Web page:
Sridhar from Coimbatore has won the Alkazi Theatre Archives Theatre Photography Grant 2020.

photographer of sridhar
Features Photography Wednesday, September 02, 2020 - 17:26

“We all hold the landscape that we call home, inside of us. Theatre artists, folk artists in particular, know how best to express a given landscape’s pain and emotions. My body of work is based on this idea,” begins photographer Sridhar Balasubramaniyam. Sridhar, who hails from Coimbatore in Tamil Nadu, won the Alkazi Theatre Archives Theatre Photography Grant 2020 from the Delhi-based The Alkazi Foundation for the Arts, from among 10 shortlisted applications across the country. His work, Body Landscape, captures the soul and memories of a landscape with theatre artists acting as the enablers.

Sridhar, who has been travelling with theatre artists over the past six to seven years, talks about his accidental entry into photography. “I wanted to direct films, in fact. But my introduction to acclaimed writer Konangi was a turning point,” says the Computer Science graduate.

From there, he was led to Manal Magudi, a theatre group that consists of artists coming from different walks of life. It was thus that he had the opportunity of meeting the group's director S Murugaboopathy.

This was his gateway into the world of ancient art forms, rituals and traditions in Tamil Nadu. The year was 2013 and Sridhar began traveling extensively with Manal Magudi. “I would photograph and video document their travel, their shows and eventually I became a part of one of their productions,” he tells TNM.

Sridhar, who worked as an observer and a documenter of Manal Magudi’s journey in producing Kugaimaravasigal (Dwellers of the Hunger Caves), became a part of their next production, Maaya Komaligalin Jaala Kannadigal.

“I was able to observe firsthand how the group worked. They would plunge themselves into years of research and then work on the play. It would be more of an immersive, bodily expense, very different from a dialogue play theatre,” Sridhar explains.

While working on Kugaimaravasigal with Manal Magudi, Sridhar discovered the bommai (doll) culture in Tamil Nadu. “From the Panguni Pongal tradition prevalent in the Sivakasi region, our journey culminated in Alagar Kovil in Puducherry. Here is a temple in which people would offer dolls as tribute. It was quite interesting for me to document all this,” he adds. This play was essentially on the lives of migrant labourers employed as folk musical instruments, and had themes from ancient rituals, dolls and the likes to deliver a profound act.

However, Sridhar’s experience in working on their next play, Maaya Komaligalin Jaala Kannadigal (Illusional Clowns' Mystique Mirror), made a lasting impact. “I was part of that play. I researched it for about a year-and-a-half, during which time I visited temples in parts of Tamil Nadu to draw inspirations. We then prepared for about four to five months before finally performing it in 2016. It created a path to reach my inner self," he says.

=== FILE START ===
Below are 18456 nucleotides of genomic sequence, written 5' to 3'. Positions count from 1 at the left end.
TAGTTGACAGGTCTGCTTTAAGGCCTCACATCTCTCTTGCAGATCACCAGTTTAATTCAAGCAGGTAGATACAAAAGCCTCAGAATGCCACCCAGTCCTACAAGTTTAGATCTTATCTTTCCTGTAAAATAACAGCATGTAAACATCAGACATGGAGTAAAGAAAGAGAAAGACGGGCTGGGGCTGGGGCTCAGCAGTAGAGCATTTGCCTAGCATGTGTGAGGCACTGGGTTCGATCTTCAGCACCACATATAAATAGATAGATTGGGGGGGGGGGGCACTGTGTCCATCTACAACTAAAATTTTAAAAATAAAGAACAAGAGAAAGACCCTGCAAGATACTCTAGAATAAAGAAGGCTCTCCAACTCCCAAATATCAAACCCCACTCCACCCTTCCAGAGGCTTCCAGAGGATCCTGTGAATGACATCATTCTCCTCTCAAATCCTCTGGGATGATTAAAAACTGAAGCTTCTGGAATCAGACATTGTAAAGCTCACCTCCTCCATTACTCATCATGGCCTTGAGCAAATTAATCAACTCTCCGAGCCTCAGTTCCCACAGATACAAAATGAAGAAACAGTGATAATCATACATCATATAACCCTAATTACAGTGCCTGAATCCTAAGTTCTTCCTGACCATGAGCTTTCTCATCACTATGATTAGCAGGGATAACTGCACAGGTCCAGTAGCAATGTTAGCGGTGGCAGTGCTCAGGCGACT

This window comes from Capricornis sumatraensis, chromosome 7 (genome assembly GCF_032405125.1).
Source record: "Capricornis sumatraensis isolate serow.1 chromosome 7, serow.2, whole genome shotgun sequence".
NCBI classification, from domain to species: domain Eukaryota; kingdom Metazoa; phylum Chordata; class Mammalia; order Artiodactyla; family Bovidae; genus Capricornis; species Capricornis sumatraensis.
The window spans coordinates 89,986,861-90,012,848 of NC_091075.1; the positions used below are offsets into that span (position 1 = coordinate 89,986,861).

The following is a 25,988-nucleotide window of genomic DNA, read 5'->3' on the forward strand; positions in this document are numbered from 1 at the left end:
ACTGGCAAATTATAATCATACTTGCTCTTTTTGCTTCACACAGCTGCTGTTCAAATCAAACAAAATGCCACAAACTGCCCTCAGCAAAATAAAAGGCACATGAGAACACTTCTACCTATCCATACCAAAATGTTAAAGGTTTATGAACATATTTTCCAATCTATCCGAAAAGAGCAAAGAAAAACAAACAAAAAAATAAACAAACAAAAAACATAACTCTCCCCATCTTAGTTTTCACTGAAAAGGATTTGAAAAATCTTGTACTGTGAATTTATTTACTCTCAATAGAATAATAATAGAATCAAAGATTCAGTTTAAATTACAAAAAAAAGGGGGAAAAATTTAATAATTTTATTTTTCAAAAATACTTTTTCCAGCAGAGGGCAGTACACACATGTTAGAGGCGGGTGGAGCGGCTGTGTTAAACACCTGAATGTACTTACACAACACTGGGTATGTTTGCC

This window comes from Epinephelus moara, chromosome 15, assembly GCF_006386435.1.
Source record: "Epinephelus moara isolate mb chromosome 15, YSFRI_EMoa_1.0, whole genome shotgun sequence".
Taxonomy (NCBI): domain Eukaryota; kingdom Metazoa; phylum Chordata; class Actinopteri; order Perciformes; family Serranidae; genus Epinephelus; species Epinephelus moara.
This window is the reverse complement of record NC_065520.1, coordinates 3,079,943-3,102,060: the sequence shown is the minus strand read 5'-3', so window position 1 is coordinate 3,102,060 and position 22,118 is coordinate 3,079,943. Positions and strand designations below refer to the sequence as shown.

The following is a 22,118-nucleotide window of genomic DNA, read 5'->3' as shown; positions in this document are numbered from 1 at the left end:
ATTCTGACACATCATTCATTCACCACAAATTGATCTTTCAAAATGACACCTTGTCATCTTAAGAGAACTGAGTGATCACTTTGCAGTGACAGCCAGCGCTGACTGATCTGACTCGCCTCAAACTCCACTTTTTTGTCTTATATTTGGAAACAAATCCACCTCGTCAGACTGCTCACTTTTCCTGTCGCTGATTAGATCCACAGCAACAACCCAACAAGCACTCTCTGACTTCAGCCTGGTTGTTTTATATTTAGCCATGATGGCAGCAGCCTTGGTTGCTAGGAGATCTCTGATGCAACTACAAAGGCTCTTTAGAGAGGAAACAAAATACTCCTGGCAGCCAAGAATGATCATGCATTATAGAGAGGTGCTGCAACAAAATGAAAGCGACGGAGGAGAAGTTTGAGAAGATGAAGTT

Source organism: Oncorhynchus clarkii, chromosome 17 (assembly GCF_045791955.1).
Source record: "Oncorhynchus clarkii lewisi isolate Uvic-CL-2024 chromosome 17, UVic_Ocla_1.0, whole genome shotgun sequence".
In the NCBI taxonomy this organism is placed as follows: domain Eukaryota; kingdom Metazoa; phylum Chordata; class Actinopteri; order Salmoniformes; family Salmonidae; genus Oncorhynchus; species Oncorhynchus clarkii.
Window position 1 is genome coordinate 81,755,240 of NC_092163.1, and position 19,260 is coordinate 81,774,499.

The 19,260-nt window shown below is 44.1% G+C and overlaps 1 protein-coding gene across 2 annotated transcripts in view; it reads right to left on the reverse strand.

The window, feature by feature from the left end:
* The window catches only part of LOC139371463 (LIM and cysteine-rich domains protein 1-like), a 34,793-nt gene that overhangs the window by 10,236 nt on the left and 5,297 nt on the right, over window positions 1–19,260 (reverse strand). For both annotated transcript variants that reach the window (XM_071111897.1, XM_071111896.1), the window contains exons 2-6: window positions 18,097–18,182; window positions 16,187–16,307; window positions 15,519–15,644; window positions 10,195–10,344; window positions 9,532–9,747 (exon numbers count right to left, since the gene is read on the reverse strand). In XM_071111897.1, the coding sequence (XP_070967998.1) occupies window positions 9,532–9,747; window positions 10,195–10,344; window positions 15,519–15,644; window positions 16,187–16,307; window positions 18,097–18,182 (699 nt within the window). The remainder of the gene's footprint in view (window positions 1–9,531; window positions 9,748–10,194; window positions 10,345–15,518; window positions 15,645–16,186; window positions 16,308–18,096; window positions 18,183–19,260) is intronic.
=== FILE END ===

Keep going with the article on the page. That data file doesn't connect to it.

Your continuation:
This all-encompassing performance about humans trying to find their way back into nature, has been performed across India..

Sridhar, who was more of an introvert, found himself exploring new ranges in his emotions while performing in Manal Magudi. “I cannot begin to explain my experience from that performance. But I did gain a deep love for the language of theatre plays and how they are used to communicate ideas, emotions… All of this experience was indeed important for my whole journey as an artist,” he says.

Sridhar continues, “At Manal Magudi, artists work with their bodies. They express all emotions through their body and they talk not just for humans but also for animals, birds and other beings. During my travels, I have been able to notice how when it comes to Dravidian rituals, land and body are the main elements. Take nattupura (folk) songs, folklores, etc for instance. Over the years I’ve collected images of landscapes and bodies and I feel the distance between the two is growing. This is something I want to be able to discuss through my work.”

Sridhar, who became a photographer by chance credits photographer Pia Sam for introducing him to the world of photography and photographer Yannick Cormier for being an inspiration. “Pia directed me towards a photography circle from where I picked up the basics of photo editing. Yannick has always been encouraging and was instrumental in helping me with my very first exhibit in 2017,” he shares. Now, for his application for the Alkazi Grant, he was greatly assisted by photographer Sathish and writer Muthuvel.

Sridhar, who now has the Grant money of Rs 1.5 lakh from the Alkazi Foundation, plans on travelling across Tamil Nadu to sketch out landscapes as documented in Sangam literature.

“There is nothing superior to Sangam literature when it comes to documenting landscapes. These works have already beautifully captured the five landscapes and its people - Kurinji (mountain), Mullai (forest), Maurdham (fields), Neithal (coast) and Paalai (desert). But today, with globalisation, these landscapes have now merged. The core idea is to be able to represent them as they are today using the bodies of performance artists. This representation is part of the global fabric and will find similarities across the world,” he adds.

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